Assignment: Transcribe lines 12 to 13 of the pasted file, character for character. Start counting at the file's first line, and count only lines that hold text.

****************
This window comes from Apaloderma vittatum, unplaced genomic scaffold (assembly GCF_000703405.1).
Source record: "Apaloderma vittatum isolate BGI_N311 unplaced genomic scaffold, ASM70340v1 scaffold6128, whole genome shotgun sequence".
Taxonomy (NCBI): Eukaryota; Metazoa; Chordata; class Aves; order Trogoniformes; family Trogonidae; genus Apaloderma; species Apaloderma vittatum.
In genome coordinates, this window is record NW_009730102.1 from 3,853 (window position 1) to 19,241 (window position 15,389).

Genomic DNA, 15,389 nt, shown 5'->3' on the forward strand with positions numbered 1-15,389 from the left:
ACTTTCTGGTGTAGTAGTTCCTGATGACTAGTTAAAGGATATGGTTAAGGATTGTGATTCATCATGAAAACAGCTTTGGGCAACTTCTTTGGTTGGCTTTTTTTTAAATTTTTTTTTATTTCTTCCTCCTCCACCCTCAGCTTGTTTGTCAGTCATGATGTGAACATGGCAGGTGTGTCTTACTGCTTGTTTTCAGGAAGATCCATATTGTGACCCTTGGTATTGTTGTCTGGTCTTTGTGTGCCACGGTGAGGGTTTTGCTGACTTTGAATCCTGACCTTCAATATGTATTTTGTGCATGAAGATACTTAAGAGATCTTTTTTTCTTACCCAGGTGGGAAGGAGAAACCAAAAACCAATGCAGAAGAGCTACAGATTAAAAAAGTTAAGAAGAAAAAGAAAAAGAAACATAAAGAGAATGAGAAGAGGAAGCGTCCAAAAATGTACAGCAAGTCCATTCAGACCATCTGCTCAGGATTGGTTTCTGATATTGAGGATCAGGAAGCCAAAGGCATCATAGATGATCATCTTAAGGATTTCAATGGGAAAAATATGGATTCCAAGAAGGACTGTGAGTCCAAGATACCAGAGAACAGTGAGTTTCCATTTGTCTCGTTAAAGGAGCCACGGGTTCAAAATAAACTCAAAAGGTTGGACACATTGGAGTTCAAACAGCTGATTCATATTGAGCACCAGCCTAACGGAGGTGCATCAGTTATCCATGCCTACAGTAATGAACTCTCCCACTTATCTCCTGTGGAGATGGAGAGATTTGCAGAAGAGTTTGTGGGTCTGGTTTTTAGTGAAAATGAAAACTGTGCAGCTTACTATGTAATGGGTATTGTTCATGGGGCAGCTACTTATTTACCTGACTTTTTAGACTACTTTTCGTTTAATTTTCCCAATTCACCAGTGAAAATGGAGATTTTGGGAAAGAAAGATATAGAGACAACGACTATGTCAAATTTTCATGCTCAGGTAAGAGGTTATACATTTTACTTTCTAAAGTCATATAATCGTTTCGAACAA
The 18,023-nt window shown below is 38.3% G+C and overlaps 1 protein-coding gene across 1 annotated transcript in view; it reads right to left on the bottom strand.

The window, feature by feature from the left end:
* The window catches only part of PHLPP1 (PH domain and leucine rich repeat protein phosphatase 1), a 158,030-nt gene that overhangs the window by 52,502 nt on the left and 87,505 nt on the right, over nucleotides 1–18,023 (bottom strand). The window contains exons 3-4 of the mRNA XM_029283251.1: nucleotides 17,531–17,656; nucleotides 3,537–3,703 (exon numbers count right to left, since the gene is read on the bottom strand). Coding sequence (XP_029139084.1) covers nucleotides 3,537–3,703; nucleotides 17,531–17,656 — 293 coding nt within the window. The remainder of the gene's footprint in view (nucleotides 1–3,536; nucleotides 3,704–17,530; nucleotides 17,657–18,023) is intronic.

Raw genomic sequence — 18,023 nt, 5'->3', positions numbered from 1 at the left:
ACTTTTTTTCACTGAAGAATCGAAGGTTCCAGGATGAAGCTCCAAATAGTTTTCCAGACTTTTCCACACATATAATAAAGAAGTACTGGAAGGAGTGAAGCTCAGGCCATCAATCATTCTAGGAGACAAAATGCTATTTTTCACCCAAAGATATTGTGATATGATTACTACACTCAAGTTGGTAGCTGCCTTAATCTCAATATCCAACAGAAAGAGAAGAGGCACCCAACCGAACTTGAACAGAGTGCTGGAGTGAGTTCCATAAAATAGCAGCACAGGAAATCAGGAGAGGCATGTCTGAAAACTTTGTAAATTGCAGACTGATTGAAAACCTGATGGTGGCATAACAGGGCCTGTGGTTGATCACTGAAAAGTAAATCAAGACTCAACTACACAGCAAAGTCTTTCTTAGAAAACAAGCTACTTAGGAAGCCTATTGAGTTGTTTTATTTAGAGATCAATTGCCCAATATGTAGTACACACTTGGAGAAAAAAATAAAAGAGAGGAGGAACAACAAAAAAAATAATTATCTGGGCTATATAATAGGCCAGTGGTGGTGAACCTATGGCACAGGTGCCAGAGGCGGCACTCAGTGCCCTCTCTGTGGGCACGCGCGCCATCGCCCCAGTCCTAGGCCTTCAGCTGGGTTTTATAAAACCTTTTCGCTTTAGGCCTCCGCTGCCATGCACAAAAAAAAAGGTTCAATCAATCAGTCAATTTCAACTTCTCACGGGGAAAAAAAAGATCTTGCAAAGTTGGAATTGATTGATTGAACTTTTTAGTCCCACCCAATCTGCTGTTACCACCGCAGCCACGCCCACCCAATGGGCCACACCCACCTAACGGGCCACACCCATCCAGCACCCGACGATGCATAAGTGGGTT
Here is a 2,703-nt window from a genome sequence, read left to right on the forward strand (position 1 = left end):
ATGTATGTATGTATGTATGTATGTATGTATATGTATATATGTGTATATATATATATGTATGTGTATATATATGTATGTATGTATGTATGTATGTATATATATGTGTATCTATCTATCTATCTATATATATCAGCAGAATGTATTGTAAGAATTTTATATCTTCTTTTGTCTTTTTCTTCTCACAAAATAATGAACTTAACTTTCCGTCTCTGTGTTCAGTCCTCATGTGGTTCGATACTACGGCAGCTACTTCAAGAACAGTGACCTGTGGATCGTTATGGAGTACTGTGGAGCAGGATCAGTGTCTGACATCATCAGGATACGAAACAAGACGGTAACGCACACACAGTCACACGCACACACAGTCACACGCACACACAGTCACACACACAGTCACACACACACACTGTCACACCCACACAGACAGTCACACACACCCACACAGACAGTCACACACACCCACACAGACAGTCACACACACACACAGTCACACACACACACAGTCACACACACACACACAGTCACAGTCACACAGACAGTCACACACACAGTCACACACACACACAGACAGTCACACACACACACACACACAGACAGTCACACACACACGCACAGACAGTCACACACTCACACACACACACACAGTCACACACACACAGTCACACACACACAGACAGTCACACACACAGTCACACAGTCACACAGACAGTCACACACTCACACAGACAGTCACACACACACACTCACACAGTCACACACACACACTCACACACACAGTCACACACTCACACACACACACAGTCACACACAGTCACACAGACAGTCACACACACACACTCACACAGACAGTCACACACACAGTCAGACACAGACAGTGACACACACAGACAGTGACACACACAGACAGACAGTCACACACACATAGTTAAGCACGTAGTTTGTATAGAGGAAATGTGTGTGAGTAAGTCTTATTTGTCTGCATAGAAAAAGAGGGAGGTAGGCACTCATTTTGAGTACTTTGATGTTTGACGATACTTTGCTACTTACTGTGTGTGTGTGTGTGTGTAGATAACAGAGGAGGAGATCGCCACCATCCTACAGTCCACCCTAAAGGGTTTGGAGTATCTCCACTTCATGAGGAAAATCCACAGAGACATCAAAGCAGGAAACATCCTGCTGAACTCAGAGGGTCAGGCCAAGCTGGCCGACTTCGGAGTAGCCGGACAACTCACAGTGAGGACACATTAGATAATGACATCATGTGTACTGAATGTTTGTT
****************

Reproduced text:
Here is a 2,703-nt window from a genome sequence, read left to right on the forward strand (position 1 = left end):
ATGTATGTATGTATGTATGTATGTATGTATATGTATATATGTGTATATATATATATGTATGTGTATATATATGTATGTATGTATGTATGTATGTATATATATGTGTATCTATCTATCTATCTATATATATCAGCAGAATGTATTGTAAGAATTTTATATCTTCTTTTGTCTTTTTCTTCTCACAAAATAATGAACTTAACTTTCCGTCTCTGTGTTCAGTCCTCATGTGGTTCGATACTACGGCAGCTACTTCAAGAACAGTGACCTGTGGATCGTTATGGAGTACTGTGGAGCAGGATCAGTGTCTGACATCATCAGGATACGAAACAAGACGGTAACGCACACACAGTCACACGCACACACAGTCACACGCACACACAGTCACACACACAGTCACACACACACACTGTCACACCCACACAGACAGTCACACACACCCACACAGACAGTCACACACACCCACACAGACAGTCACACACACACACAGTCACACACACACACAGTCACACACACACACACAGTCACAGTCACACAGACAGTCACACACACAGTCACACACACACACAGACAGTCACACACACACACACACACAGACAGTCACACACACACGCACAGACAGTCACACACTCACACACACACACACAGTCACACACACACAGTCACACACACACAGACAGTCACACACACAGTCACACAGTCACACAGACAGTCACACACTCACACAGACAGTCACACACACACACTCACACAGTCACACACACACACTCACACACACAGTCACACACTCACACACACACACAGTCACACACAGTCACACAGACAGTCACACACACACACTCACACAGACAGTCACACACACAGTCAGACACAGACAGTGACACACACAGACAGTGACACACACAGACAGACAGTCACACACACATAGTTAAGCACGTAGTTTGTATAGAGGAAATGTGTGTGAGTAAGTCTTATTTGTCTGCATAGAAAAAGAGGGAGGTAGGCACTCATTTTGAGTACTTTGATGTTTGACGATACTTTGCTACTTACTGTGTGTGTGTGTGTGTGTAGATAACAGAGGAGGAGATCGCCACCATCCTACAGTCCACCCTAAAGGGTTTGGAGTATCTCCACTTCATGAGGAAAATCCACAGAGACATCAAAGCAGGAAACATCCTGCTGAACTCAGAGGGTCAGGCCAAGCTGGCCGACTTCGGAGTAGCCGGACAACTCACAGTGAGGACACATTAGATAATGACATCATGTGTACTGAATGTTTGTT